Multiple One-Shots for Utilizing Class Label Information
Published in The British Machine Vision Conference (BMVC), London, 2009
Recommended citation: Yaniv Taigman, Lior Wolf, and Tal Hassner. Multiple One-Shots for Utilizing Class Label Information. The British Machine Vision Conference (BMVC), London, 2009.
The One-Shot Similarity measure has recently been introduced as a means of boosting the performance of face recognition systems. Given two vectors, their One-Shot Similarity score reflects the likelihood of each vector belonging to the same class as the other vector and not in a class defined by a fixed set of “negative” examples. An appealing aspect of this approach is that it does not require class labeled training data. In this paper we explore how the One-Shot Similarity may nevertheless benefit from the availability of such labels. We make the following contributions: (a) we present a system utilizing subject and pose information to improve facial image pair-matching performance using multiple One-Shot scores; (b) we show how separating pose and identity may lead to better face recognition rates in unconstrained, “wild” facial images; (c) we explore how far we can get using a single descriptor with different similarity tests as opposed to the popular multiple descriptor approaches; and (d) we demonstrate the benefit of learned metrics for improved One-Shot performance. We test the performance of our system on the challenging Labeled Faces in the Wild unrestricted benchmark and present results that exceed by a large margin results reported on the restricted benchmark.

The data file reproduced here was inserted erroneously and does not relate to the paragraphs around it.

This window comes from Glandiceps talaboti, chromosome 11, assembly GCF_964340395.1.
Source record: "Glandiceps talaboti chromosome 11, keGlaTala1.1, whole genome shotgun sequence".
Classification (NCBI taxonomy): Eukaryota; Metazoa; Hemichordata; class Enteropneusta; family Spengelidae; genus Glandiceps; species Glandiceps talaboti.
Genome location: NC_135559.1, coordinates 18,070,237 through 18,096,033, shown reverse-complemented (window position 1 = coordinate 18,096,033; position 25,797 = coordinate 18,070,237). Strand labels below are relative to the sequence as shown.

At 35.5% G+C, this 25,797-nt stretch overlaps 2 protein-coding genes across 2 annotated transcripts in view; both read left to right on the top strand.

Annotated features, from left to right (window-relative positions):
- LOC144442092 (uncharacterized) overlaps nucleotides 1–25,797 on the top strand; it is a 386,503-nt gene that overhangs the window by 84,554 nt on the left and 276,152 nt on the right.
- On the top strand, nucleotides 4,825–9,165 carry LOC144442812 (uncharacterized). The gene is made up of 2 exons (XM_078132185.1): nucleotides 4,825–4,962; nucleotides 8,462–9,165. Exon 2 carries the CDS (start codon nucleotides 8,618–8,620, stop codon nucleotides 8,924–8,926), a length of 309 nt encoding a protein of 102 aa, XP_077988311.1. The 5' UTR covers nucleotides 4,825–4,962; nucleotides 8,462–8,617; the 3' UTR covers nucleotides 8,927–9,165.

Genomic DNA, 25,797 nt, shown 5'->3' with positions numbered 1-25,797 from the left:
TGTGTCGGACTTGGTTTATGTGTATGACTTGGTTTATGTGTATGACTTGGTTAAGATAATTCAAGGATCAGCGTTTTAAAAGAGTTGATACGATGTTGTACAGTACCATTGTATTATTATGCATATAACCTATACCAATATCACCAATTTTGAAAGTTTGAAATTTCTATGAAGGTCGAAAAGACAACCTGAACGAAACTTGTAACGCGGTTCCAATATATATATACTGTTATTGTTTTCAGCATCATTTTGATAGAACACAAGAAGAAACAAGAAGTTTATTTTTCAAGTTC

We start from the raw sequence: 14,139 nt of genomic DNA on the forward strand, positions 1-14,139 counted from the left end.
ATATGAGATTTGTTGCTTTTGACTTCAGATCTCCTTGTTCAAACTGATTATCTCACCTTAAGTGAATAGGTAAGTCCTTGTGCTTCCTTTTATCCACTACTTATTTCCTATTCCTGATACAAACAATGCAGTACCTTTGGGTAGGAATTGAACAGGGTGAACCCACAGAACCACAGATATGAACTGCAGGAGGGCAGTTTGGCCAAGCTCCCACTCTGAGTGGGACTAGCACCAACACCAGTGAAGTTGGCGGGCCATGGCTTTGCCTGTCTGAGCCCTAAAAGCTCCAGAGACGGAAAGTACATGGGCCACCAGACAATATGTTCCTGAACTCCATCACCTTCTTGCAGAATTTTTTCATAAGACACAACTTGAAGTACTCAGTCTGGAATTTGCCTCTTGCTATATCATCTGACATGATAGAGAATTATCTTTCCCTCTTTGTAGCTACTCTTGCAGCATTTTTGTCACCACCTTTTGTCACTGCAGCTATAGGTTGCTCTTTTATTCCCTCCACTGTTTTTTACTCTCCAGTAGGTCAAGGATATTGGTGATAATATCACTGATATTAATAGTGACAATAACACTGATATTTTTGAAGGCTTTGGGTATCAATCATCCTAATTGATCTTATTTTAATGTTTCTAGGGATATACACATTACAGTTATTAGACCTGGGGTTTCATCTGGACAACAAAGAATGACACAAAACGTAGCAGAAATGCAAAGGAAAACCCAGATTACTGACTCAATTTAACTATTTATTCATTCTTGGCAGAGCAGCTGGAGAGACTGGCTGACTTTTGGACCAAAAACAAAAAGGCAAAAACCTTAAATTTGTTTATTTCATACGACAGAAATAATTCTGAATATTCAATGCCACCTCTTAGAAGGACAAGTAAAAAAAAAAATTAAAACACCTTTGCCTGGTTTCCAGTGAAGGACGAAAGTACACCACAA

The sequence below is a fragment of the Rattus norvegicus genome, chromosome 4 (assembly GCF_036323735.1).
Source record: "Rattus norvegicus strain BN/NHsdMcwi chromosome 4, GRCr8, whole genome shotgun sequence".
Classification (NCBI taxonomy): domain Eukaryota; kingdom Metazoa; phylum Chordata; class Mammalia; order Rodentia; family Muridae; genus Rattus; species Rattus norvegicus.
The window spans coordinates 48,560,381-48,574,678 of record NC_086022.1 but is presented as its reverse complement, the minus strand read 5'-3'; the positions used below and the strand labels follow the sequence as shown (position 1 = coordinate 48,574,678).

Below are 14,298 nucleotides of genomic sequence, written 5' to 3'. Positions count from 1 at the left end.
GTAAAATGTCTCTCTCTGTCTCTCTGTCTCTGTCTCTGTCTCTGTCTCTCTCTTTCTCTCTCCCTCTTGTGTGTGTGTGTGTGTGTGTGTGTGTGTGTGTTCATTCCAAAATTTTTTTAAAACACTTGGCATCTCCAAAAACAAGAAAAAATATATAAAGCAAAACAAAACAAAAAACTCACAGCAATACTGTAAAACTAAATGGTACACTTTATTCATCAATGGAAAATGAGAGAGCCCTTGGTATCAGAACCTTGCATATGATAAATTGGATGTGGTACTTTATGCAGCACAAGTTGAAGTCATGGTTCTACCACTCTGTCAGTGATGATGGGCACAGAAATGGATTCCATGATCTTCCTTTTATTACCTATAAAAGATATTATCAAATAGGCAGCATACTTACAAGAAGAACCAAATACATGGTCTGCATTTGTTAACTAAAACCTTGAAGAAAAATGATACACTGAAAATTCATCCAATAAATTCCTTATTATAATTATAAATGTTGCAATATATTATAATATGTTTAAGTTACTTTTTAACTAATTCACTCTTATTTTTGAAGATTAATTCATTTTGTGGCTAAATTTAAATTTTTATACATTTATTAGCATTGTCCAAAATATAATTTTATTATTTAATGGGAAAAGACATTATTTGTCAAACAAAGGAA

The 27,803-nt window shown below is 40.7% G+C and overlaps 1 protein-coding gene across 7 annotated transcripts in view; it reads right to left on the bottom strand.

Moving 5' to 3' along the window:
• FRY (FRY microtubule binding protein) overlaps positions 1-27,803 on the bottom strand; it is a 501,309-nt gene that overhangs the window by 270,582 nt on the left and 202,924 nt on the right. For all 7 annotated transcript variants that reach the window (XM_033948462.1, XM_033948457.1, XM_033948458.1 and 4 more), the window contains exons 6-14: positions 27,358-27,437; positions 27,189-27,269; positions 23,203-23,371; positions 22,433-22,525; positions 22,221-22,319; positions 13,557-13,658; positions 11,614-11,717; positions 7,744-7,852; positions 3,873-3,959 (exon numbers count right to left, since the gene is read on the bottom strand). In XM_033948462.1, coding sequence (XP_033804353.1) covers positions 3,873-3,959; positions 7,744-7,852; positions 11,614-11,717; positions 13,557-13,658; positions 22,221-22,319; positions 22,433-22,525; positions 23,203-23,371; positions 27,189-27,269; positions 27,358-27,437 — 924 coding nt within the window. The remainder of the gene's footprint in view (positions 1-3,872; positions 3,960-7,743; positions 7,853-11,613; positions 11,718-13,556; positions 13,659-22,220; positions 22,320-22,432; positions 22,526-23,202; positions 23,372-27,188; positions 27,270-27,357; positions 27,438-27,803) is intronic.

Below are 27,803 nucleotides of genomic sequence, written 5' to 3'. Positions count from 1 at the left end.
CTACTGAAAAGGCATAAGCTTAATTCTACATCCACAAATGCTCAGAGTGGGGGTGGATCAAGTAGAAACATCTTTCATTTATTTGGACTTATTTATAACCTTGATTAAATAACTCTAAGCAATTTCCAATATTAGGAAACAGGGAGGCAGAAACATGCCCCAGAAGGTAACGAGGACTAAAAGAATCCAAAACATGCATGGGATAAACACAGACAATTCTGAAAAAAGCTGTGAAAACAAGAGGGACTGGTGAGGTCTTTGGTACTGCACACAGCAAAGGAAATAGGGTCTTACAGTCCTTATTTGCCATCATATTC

The One-Shot Similarity Kernal
Descriptor Based Methods in the Wild
Decoupling pose and identity with multiple One-Shot Similarity (OSS) scores: Each group contains two images and 10 sample multiple OSS scores. Identity based multiple OSS scores are plotted with circle markers and pose based are with squares. As can be seen the value of each type of OSS score is a good indication of the type of similarity between the images of the pair. (a) Same person, same pose. (b) Different persons and pose. (c) Same person, different pose. (d) Different persons, same pose. (e) Same person and pose, however, a mode of variability not modeled in the system is present.
Results on the LFW benchmark: ROC curves averaged over 10 folds of View 2 of the LFW data set. Each point on the curve represents the average over the 10 folds of (false positive rate, true positive rate) for a fixed threshold. The proposed method (single and multiple descriptors) is compared to the best algorithms as reported on the LFW results page. These algorithms include the combined Nowak+MERL , the Nowak method , the hybrid method of  and as well using our alignment technique (Section 4.1), the V1-like/MKL methodof  and the recent LMDL/MkNN methods of . (u) indicates ROC curve is for the unrestricted setting.